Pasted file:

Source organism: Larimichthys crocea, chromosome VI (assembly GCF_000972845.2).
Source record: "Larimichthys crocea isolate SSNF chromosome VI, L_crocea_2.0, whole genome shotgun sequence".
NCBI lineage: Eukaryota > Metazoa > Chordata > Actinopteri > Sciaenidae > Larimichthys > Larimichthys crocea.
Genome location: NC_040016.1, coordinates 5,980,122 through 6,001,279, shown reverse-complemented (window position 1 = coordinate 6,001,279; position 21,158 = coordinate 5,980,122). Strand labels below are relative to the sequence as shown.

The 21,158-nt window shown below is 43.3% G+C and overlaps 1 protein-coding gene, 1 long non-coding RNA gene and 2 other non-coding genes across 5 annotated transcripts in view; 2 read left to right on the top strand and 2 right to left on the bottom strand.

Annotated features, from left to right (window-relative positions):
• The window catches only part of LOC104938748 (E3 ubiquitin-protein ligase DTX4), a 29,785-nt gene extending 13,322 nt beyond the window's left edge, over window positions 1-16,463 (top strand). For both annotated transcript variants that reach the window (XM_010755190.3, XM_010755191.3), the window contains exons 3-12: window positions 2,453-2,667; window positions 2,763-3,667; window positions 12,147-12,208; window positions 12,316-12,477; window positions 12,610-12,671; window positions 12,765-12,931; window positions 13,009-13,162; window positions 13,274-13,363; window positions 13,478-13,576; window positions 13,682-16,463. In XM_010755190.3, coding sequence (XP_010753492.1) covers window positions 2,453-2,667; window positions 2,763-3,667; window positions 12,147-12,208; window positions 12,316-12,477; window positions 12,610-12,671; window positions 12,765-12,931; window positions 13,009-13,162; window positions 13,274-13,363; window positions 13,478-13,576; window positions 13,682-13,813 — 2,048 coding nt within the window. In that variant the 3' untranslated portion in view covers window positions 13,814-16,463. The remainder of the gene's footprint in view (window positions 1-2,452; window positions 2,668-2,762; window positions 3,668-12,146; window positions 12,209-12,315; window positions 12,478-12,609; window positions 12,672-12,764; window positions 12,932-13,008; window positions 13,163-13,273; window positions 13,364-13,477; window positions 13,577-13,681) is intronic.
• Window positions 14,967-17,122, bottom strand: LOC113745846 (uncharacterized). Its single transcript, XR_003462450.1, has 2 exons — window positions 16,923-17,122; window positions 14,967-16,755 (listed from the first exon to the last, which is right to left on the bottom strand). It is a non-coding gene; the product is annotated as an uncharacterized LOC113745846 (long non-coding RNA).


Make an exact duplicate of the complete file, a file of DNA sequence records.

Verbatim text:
Source organism: Larimichthys crocea, chromosome VI (assembly GCF_000972845.2).
Source record: "Larimichthys crocea isolate SSNF chromosome VI, L_crocea_2.0, whole genome shotgun sequence".
NCBI lineage: Eukaryota > Metazoa > Chordata > Actinopteri > Sciaenidae > Larimichthys > Larimichthys crocea.
Genome location: NC_040016.1, coordinates 5,980,122 through 6,001,279, shown reverse-complemented (window position 1 = coordinate 6,001,279; position 21,158 = coordinate 5,980,122). Strand labels below are relative to the sequence as shown.

The 21,158-nt window shown below is 43.3% G+C and overlaps 1 protein-coding gene, 1 long non-coding RNA gene and 2 other non-coding genes across 5 annotated transcripts in view; 2 read left to right on the top strand and 2 right to left on the bottom strand.

Annotated features, from left to right (window-relative positions):
• The window catches only part of LOC104938748 (E3 ubiquitin-protein ligase DTX4), a 29,785-nt gene extending 13,322 nt beyond the window's left edge, over window positions 1-16,463 (top strand). For both annotated transcript variants that reach the window (XM_010755190.3, XM_010755191.3), the window contains exons 3-12: window positions 2,453-2,667; window positions 2,763-3,667; window positions 12,147-12,208; window positions 12,316-12,477; window positions 12,610-12,671; window positions 12,765-12,931; window positions 13,009-13,162; window positions 13,274-13,363; window positions 13,478-13,576; window positions 13,682-16,463. In XM_010755190.3, coding sequence (XP_010753492.1) covers window positions 2,453-2,667; window positions 2,763-3,667; window positions 12,147-12,208; window positions 12,316-12,477; window positions 12,610-12,671; window positions 12,765-12,931; window positions 13,009-13,162; window positions 13,274-13,363; window positions 13,478-13,576; window positions 13,682-13,813 — 2,048 coding nt within the window. In that variant the 3' untranslated portion in view covers window positions 13,814-16,463. The remainder of the gene's footprint in view (window positions 1-2,452; window positions 2,668-2,762; window positions 3,668-12,146; window positions 12,209-12,315; window positions 12,478-12,609; window positions 12,672-12,764; window positions 12,932-13,008; window positions 13,163-13,273; window positions 13,364-13,477; window positions 13,577-13,681) is intronic.
• Window positions 14,967-17,122, bottom strand: LOC113745846 (uncharacterized). Its single transcript, XR_003462450.1, has 2 exons — window positions 16,923-17,122; window positions 14,967-16,755 (listed from the first exon to the last, which is right to left on the bottom strand). It is a non-coding gene; the product is annotated as an uncharacterized LOC113745846 (long non-coding RNA).